It was really getting hot out. The water truck driver offered to hose down a few of our fellow riders as he packed up the truck to head to Livingston.
We wound up stopping at a “renegade” water stop, perhaps somewhere near mile 79? They were offering free ice but charging for water and Gatorade. Not sure what they were raising money for. We bought a couple of Gatorade bottles and chugged them on the spot. That may have been what saved us from the SAG wagon that day.
We made the time cutoff for the rest stop at Sore Elbow Forge on the northeast side of Bozeman by about 15-20 minutes. The Omnibar guy was already packing up his gear.
“Not good,” I was thinking. “But, we only have about 30 more miles to go. . . . And a significant hill.”
Brain starting to go a little goofy from fatigue. I knew the “M” stood for Montana State, but I found it funny to voice in a Sesame-Street-like intonation: “M! Mountain! M!” So nice of them to help visitors by labeling the scenery!
Caught the tidily-painted outhouses behind the Bridger school in this photo.
Gosh! Beautiful scenery!
We stopped several times on the ascent up Jackson Creek Road to take a breather and drink water. A portajohn would have been most welcome at that point. When we finally crested the hill, the SAG wagon was there. They gave us a water refill and let us know it was only about 3 more miles to the rest stop at Malmborg School, and that it was mostly downhill. We had 20 minutes to get there before we were swept off the course.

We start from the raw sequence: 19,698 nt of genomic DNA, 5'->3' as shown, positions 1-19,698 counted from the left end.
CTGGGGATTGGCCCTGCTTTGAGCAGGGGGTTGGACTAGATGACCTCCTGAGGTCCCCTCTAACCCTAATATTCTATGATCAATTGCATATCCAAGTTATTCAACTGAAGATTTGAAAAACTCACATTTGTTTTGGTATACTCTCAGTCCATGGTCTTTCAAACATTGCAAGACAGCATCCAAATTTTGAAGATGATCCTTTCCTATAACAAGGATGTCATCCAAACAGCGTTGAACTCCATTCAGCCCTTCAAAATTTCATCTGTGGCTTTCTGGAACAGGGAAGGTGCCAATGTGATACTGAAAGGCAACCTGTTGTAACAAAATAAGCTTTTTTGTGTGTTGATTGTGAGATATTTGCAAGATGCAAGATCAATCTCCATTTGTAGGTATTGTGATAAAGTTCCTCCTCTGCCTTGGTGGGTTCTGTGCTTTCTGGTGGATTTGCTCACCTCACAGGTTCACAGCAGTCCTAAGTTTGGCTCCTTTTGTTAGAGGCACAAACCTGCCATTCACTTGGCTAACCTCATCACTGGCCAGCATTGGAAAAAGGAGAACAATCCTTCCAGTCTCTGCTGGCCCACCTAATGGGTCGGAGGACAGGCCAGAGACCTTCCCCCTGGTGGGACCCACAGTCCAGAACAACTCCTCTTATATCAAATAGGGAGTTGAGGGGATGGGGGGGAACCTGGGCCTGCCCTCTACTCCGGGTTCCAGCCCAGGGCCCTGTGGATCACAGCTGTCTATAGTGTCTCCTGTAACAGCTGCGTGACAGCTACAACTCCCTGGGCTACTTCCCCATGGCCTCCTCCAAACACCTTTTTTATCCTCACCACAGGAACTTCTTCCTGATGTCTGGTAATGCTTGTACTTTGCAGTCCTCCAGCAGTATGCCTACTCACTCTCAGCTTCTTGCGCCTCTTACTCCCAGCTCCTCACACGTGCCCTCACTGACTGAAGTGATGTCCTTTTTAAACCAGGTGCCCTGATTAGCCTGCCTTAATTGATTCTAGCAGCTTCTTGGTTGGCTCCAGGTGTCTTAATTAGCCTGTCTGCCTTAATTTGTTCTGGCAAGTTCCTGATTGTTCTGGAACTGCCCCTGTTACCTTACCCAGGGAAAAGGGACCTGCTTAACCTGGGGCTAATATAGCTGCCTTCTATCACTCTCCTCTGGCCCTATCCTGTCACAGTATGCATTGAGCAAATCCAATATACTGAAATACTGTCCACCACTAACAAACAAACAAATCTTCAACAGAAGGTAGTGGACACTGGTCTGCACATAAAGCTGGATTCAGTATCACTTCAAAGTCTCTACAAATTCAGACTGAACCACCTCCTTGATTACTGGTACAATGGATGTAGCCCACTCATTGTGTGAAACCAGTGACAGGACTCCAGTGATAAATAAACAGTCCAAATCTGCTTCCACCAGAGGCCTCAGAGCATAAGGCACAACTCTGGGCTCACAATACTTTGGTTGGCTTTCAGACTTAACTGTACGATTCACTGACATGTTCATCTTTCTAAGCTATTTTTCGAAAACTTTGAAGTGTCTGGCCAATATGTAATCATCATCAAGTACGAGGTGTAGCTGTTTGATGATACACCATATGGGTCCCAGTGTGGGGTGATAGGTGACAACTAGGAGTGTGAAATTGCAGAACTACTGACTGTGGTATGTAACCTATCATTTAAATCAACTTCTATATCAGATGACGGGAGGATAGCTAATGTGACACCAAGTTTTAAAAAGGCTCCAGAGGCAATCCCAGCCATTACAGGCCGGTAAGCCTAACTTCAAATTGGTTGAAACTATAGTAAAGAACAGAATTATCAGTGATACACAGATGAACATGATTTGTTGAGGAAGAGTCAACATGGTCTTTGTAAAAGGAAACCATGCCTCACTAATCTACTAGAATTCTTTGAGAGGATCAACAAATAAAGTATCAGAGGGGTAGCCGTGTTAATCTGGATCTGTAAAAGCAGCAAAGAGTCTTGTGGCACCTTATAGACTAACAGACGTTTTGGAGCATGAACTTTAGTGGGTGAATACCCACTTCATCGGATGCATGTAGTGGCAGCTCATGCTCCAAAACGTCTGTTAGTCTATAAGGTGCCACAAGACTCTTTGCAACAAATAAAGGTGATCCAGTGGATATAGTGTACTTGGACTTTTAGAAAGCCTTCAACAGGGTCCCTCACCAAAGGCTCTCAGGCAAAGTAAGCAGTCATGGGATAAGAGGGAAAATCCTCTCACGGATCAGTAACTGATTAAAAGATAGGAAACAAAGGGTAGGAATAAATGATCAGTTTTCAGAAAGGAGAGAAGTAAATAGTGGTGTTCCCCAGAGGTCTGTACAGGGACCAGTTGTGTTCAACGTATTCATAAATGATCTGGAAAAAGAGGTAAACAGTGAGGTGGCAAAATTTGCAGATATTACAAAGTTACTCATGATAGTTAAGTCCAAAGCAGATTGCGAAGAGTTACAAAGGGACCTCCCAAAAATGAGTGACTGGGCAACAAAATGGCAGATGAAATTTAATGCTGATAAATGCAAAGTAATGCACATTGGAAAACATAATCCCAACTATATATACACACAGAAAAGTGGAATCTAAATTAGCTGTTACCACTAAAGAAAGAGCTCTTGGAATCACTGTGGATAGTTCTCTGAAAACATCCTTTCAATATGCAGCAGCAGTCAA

Hurrah! We think we can make it!!
We cruised to the next water stop, hit the toilets, and snarfed down a bruised bananna – about all that was left at the rest stop. Apparently we missed a hockey team that had earlier made out like bandits selling snow cones.
I tottered out into the street to photograph the mileage marker:
One hundred miles! My first century ride!
Then course-manager-in-chief Jennifer Drinkwalter arrived on the scene. I knew her name from the numerous preparatory emails we’d gotten from her on the leadup to the ride. She was there to check on the ride stragglers, to judge if we were in any condition to safely complete the remaining 16 miles into camp.
“You’ve got about 5 minutes to get back on the road, guys,” she announced to the few cyclists left at the stop.
I noticed that when the SAG vehicle pulled up, there were several bikes on top. I think the heat really zapped a lot of people that day.
But Bugman and I are used to cycling in western Nebraska – we’re used to that kind of dry heat!
We wheeled back out into the road, assuring Jennifer that we were fit to continue….and then….
“Oh, no! Flat tire!!”
Yep. The front tire that we had replaced earlier that day had gone flat again.
Jennifer was a champ. She pointed out that the mechanic just across the parking lot could have us pumped up again and rolling in no time. She wouldn’t pull us off the course when we were so close.